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(Bloomberg) -- China is clamping down on independent oil refiners in an effort to curb overcapacity and stamp out illegal practices as the central government tries to control one of the country’s fastest-growing industries.
The National Development and Reform Commission, the top economic planner, begins inspections this week of more than 50 privately-owned oil refineries, most of them in the eastern province of Shandong, said people with knowledge of the checks.
A key reason for the probe is to determine whether processors have closed outdated, polluting equipment demanded by Beijing over the past decade, they said, asking not to be named as the matter is private. Inspectors will also visit plants that are allowed to buy foreign crude to investigate allegations of irregular activities such as tax evasion and illegal resale of the imports, the people said.
China is trying to curb overcapacity, a move that could potentially effect the growth of China’s crude imports. Private refiners have caused a seismic shift in the global oil market since Beijing gave them permission to import crude in 2015. While state-run PetroChina Co. and China Petroleum & Chemical Corp. -- better known as Sinopec -- still account for the majority of the nation’s refining, independent producers processed 3.16 million barrels a day in 2020, rivaling that of Japan or South Korea.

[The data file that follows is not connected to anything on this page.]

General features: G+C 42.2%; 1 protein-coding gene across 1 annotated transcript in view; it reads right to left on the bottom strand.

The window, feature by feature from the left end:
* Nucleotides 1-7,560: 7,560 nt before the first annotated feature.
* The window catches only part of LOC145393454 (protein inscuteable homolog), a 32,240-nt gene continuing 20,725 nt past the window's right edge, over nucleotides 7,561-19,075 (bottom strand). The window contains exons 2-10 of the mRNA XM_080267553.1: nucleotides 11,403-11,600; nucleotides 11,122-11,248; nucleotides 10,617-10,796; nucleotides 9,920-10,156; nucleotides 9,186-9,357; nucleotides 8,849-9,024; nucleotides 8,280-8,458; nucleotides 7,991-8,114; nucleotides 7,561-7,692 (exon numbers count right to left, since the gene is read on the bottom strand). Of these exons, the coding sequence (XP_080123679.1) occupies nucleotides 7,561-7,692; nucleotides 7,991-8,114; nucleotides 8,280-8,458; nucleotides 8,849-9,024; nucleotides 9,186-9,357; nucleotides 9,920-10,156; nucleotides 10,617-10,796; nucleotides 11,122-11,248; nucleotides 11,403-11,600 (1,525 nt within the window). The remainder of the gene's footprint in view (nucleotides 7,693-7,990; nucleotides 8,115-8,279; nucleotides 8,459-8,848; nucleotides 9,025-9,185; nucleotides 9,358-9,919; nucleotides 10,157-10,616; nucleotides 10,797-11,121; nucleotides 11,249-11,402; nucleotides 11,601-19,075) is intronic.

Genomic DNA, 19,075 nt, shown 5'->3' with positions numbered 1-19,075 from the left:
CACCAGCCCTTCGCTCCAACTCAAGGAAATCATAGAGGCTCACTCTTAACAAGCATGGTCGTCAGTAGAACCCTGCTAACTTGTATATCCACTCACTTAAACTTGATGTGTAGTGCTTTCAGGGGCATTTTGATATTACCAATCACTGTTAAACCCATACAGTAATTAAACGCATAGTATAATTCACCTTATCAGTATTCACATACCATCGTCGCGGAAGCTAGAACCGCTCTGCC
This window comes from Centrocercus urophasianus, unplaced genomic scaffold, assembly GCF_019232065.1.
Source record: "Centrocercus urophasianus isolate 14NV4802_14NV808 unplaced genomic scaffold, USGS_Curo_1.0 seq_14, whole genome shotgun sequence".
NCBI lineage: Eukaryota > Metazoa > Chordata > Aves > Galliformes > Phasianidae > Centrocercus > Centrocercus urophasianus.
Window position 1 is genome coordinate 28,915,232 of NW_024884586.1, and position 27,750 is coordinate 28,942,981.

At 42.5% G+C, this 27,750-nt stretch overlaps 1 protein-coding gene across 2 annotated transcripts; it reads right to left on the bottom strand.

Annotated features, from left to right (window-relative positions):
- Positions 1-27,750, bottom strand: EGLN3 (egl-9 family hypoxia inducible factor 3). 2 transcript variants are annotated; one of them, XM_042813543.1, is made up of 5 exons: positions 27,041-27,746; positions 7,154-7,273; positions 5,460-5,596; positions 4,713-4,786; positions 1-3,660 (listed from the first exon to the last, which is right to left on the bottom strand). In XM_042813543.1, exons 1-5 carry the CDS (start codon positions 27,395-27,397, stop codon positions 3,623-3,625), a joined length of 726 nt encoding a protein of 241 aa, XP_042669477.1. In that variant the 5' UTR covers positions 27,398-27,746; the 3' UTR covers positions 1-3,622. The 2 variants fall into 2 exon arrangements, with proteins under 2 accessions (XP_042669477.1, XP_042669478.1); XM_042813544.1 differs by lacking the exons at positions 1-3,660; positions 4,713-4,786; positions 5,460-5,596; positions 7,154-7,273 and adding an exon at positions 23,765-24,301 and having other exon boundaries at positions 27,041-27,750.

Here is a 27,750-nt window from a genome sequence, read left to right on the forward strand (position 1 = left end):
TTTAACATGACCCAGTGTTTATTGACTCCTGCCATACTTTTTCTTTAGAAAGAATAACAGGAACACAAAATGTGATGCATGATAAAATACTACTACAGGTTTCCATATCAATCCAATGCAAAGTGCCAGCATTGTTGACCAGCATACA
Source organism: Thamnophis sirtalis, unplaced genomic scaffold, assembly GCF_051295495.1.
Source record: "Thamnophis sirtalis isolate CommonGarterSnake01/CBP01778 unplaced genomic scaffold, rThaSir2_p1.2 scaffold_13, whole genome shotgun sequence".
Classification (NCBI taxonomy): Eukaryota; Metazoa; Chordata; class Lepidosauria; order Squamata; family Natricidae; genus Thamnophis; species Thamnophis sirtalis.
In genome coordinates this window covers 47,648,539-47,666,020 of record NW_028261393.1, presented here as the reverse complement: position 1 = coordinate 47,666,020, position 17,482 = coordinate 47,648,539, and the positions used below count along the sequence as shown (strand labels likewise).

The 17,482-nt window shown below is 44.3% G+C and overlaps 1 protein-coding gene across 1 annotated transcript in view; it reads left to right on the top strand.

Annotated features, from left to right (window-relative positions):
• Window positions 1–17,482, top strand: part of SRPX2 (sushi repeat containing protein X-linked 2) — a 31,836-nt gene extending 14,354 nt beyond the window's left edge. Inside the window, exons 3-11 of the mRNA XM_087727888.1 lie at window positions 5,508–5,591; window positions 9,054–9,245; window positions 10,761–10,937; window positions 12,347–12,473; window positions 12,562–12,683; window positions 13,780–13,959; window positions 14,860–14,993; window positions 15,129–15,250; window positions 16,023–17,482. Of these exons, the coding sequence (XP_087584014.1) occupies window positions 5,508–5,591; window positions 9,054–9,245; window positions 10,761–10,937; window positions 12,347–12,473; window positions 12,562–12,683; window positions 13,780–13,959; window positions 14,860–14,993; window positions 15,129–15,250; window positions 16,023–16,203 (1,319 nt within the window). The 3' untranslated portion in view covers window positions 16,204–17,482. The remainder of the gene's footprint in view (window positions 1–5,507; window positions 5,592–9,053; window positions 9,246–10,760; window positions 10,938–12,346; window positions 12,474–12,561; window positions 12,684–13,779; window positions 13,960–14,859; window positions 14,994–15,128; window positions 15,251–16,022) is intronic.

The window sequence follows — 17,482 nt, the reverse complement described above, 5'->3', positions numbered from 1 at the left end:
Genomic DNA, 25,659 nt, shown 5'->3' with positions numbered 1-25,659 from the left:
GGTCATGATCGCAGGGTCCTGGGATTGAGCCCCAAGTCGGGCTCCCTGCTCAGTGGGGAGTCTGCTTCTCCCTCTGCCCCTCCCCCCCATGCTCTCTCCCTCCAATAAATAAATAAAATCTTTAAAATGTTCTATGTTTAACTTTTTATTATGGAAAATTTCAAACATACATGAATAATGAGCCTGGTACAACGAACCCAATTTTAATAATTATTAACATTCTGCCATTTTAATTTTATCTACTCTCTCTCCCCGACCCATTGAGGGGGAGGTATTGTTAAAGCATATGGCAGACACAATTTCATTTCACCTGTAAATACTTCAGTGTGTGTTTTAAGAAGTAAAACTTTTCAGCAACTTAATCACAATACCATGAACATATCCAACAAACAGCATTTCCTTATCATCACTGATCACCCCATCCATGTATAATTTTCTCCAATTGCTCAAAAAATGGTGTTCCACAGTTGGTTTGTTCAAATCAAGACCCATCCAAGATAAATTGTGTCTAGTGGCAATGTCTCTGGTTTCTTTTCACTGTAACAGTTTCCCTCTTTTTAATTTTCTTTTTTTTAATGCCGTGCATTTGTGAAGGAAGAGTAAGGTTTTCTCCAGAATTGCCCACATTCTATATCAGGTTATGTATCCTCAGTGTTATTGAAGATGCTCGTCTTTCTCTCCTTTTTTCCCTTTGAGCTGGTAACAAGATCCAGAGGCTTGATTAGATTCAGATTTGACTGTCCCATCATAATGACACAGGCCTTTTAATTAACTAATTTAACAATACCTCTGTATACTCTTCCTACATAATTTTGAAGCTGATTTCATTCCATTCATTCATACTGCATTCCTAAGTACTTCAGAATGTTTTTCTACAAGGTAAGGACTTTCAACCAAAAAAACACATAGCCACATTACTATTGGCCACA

“The intensity and depth of this inspection may be greater than any checks before,” Chinese consultancy JLC said in a note. There are large uncertainties on the enforcement and possible problems, it said.
A March report by China Energy News, an industry journal run by the state-owned People’s Daily, estimated that excess refining capacity in China could grow to 150 million tons a year by 2025 unless authorities strengthen supervision and implement controls. The report was read by top Chinese leaders and partially triggered the inspections, the people said.
The paper said some refineries had been meeting targets to cut capacity by double counting or reporting reductions that had been idled earlier. The NDRC didn’t respond to a fax requesting details of the new probe.
Since they began to pop up in the early 1990s, the independent plants have shown a knack for survival. Known as ‘teapots’ because of the shape of early designs, they grew from small clay kilns that began processing oil from fields in Shandong that produced more than state refiners could take.
Beijing initially tried to shut them down in a bid to keep the industry in the hands of the state refiners, but local government support and the exploitation of tax loopholes allowed teapots to thrive. Processors in Shandong have been operating near record levels after a sharp rebound from the pandemic in April last year.
Shandong’s refineries have been promising to merge and upgrade since at least 2018 in the face of growing competition from state-backed rivals, new private mega-complexes in neighboring provinces, stricter tax rules and reduced access to funding. Key to the industry’s transformation is President Xi Jinping’s campaign to reduce refining as part of efforts to cut emissions.
Officials will check whether 17 small refineries in Shandong that were supposed to shut down last year actually halted output, the people familiar with the plans said. The inspections, reported by JLC on April 12, will take from three to five days in each refinery and will be carried out by NDRC officials and industry experts, who will submit their conclusions to top economic officials of the central government, the people said.
(Adds analyst comment in fifth paragraph)
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